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Josh Weil

Josh WeilJosh Weil is the author of the novel The Great Glass Sea (Grove Atlantic, 2014) and the novella collection The New Valley (Grove Atlantic, 2009). A New York Times Editors Choice, The New Valley won the Sue Kaufman Prize for First Fiction from The American Academy of Arts and Letters, the New Writers Award from the GLCA, and a “5 Under 35” Award from the National Book Foundation. Weil’s other fiction has appeared in Granta, Esquire, Agni and One Story, and he has written non-fiction for The New York Times, The Sun, Oxford American, and Poets & Writers. A recipient of fellowships from the Fulbright Foundation, the MacDowell Colony, and the Bread Loaf and Sewanee Writers’ Conferences, he has been the Tickner Writer-in-Residence at Gilman School, the Distinguished Visiting Writer at Bowling Green State University, and the Grisham Writer-in-Residence at the University of Mississippi. Born in the Appalachian mountains of Southwest Virginia, he currently lives with his family in the foothills of the Sierra Nevadas, where he is at work on a collection of stories.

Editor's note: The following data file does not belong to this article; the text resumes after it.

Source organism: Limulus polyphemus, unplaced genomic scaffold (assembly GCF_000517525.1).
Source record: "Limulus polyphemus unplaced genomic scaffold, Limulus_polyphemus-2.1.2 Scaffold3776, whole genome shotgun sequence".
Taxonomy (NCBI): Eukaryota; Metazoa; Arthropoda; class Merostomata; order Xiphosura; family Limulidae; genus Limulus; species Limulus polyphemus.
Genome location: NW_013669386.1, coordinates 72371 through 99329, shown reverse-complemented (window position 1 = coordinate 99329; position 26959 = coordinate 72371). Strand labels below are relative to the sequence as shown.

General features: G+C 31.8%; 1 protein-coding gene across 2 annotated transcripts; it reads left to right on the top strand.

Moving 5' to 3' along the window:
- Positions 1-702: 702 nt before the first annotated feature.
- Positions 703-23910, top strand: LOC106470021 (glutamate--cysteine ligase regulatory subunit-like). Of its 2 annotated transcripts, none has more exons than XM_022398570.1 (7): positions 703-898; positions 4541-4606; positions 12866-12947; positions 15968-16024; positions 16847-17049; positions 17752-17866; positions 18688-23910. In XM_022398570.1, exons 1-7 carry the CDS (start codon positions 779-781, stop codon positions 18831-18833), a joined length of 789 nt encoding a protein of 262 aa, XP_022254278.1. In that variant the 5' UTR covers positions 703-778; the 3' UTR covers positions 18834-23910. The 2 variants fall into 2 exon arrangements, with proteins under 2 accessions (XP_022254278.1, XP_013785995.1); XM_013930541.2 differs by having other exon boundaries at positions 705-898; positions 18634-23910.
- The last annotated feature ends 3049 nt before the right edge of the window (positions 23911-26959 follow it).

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The Great Glass Sea: A fine literary novel with a solid SF premise

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The Great Glass Sea by Josh Weil

It’s difficult to write a comprehensive yet succinct critique of a work by someone who understands storytelling from the bones outward, who writes unsentimentally about a place he loves and uses exquisite language while doing it. That’s my particular challenge with Josh Weil’s literary novel The Great Glass Sea.

I’m reviewing The Great Glass Sea for our Edge of the Universe column because the springboard for the story is an audacious SF what-if: What if orbiting space mirrors could provide 24 hours of light to an agricultural area on earth? What if endless acres of farmland could be sheltered from the elements of winter under huge greenhouses, a sea of glass, and crops could be grown year round? This is the starting point of Weil’s thoughtful, elegiac novel about Russia... Read More